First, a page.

Small Talk - Autumn 2018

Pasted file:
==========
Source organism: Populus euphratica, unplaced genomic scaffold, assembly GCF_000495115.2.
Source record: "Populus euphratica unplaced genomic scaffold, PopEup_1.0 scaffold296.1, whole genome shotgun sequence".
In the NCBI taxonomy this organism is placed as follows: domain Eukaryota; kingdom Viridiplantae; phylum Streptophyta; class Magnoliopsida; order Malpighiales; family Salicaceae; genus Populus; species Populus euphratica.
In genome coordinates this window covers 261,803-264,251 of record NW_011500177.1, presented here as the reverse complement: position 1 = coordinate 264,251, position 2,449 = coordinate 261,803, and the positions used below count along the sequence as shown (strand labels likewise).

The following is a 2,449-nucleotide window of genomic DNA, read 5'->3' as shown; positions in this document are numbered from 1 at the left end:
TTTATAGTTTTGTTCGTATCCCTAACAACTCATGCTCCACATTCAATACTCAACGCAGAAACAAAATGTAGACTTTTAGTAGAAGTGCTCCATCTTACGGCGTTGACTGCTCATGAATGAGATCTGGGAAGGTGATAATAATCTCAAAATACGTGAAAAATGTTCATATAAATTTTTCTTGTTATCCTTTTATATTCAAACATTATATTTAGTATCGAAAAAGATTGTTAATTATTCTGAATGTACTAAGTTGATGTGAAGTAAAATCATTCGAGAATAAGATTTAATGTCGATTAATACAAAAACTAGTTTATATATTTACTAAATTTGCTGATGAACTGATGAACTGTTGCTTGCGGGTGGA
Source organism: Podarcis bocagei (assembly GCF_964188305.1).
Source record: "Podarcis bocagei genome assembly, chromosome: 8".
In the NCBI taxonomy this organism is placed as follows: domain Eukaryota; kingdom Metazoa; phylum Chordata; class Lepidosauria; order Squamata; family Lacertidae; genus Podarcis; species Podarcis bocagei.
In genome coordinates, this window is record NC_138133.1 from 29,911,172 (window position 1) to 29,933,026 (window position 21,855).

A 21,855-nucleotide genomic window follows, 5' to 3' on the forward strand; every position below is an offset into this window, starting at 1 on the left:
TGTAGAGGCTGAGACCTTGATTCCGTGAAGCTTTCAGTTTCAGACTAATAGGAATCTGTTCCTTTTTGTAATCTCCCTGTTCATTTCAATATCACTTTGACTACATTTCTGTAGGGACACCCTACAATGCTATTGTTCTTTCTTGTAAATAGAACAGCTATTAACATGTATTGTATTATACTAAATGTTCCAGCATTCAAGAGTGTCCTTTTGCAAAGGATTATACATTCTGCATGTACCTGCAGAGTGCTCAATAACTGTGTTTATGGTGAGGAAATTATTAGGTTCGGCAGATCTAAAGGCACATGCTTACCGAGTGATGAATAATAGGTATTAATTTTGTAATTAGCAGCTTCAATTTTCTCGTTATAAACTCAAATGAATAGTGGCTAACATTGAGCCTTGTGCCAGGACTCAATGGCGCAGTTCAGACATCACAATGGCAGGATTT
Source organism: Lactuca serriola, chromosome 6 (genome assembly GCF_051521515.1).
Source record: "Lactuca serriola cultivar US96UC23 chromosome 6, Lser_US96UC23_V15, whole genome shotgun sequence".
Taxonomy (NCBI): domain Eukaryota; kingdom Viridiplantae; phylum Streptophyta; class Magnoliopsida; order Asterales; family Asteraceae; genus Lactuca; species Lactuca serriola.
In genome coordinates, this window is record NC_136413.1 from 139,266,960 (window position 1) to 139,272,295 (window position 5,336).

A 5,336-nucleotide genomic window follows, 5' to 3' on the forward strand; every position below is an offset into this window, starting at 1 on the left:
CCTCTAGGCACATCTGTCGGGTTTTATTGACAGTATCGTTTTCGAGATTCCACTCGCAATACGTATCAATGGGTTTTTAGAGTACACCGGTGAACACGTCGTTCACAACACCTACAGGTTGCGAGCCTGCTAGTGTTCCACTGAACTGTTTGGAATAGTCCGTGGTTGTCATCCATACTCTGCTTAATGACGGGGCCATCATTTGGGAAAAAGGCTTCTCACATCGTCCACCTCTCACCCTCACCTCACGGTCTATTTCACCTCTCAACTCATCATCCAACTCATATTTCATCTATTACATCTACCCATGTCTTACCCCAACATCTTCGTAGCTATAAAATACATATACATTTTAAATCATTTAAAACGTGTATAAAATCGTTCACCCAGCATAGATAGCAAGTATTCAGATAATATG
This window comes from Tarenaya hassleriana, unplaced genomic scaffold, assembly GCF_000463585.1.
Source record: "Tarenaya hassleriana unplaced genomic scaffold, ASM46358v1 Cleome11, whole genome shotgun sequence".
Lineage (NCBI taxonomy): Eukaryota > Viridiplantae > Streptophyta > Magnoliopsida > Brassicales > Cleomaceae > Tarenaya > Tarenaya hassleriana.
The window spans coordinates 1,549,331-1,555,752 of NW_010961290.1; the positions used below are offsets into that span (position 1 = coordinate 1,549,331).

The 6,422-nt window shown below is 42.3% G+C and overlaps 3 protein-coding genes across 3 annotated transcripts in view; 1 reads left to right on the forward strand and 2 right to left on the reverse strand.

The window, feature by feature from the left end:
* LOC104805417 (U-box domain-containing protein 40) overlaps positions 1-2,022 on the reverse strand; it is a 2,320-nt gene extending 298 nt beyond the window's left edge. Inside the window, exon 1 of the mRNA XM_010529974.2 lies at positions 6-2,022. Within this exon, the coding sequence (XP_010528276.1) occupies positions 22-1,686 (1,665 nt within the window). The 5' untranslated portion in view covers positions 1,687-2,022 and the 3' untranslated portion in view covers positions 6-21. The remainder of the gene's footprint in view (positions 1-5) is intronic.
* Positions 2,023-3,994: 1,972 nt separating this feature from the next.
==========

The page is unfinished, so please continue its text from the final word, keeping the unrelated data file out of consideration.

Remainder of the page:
Clinical nutrition 02 small talk However, what is surprising is quite how much difference the right food could make, or the different ways in which nutrition can help. For example, for patients with chronic kidney disease, feeding a specially formulated diet is the single most important change we can make, and has been proven to extend life expectancy after diagnosis. In patients with other conditions, such as diabetes, feeding a consistent, appropriate diet helps support smoother management of the disease. It is even possible for nutrition to play a diagnostic role, in a veterinary exclusion diet trial to identify a food allergy. So it’s important that you try to stick to your vet’s nutritional recommendations. But it’s common for owners to have concerns, perhaps that their pet won’t like the food or format recommended. Owners sometimes have strong views about their pet’s diet and are reluctant to feed certain foods, and many have cost concerns. Owners can feel nervous about raising these concerns, so it can be all too easy to agree to a dietary change in the consult room but quietly switch to another food later on. While well-meaning owners often try to find an appropriate alternative food, without the guidance and awareness of the vet, these changes usually have a negative impact. If this resonates with you, it’s important to remember that your vet will understand your concerns, and it is far better to speak honestly about them from the outset. Your vet will recognise that the recommended diet will have no benefit if you are unlikely to continue feeding it. They can suggest alternatives that Clinical nutrition - how a team approach with your vet can achieve the best outcome Gudi Stuttard BVSc MRCVS Shepton Vets When your pet is unwell, there is a good chance that your vet will discuss nutrition and may recommend a specific food. This is perhaps unsurprising nowadays, as we understand more how our own diet can influence our health. are more palatable for your pet, or you! They may even be able to seek advice from a veterinary nutritionist to find the right solution. Veterinary diets do usually have a higher price tag than normal foods, due to their high quality standards and scientific development. However, a higher digestibility means that the daily feeding amounts, and costs, of these diets are usually much lower than owners realise, and the difference over normal feeding costs is justified by the benefits they bring. However, again, discussing cost concerns with your vet allows you to work together to find realistic solutions. So, when it comes to dietary support for your pet when they are ill, the way forward is to work together with your vet as a team. Be open to making the changes they recommend but be honest about your concerns. Set realistic goals for transitioning onto the right diet and, above all, if your vet has recommended a specific diet because of a health concern, speak to them before making any changes.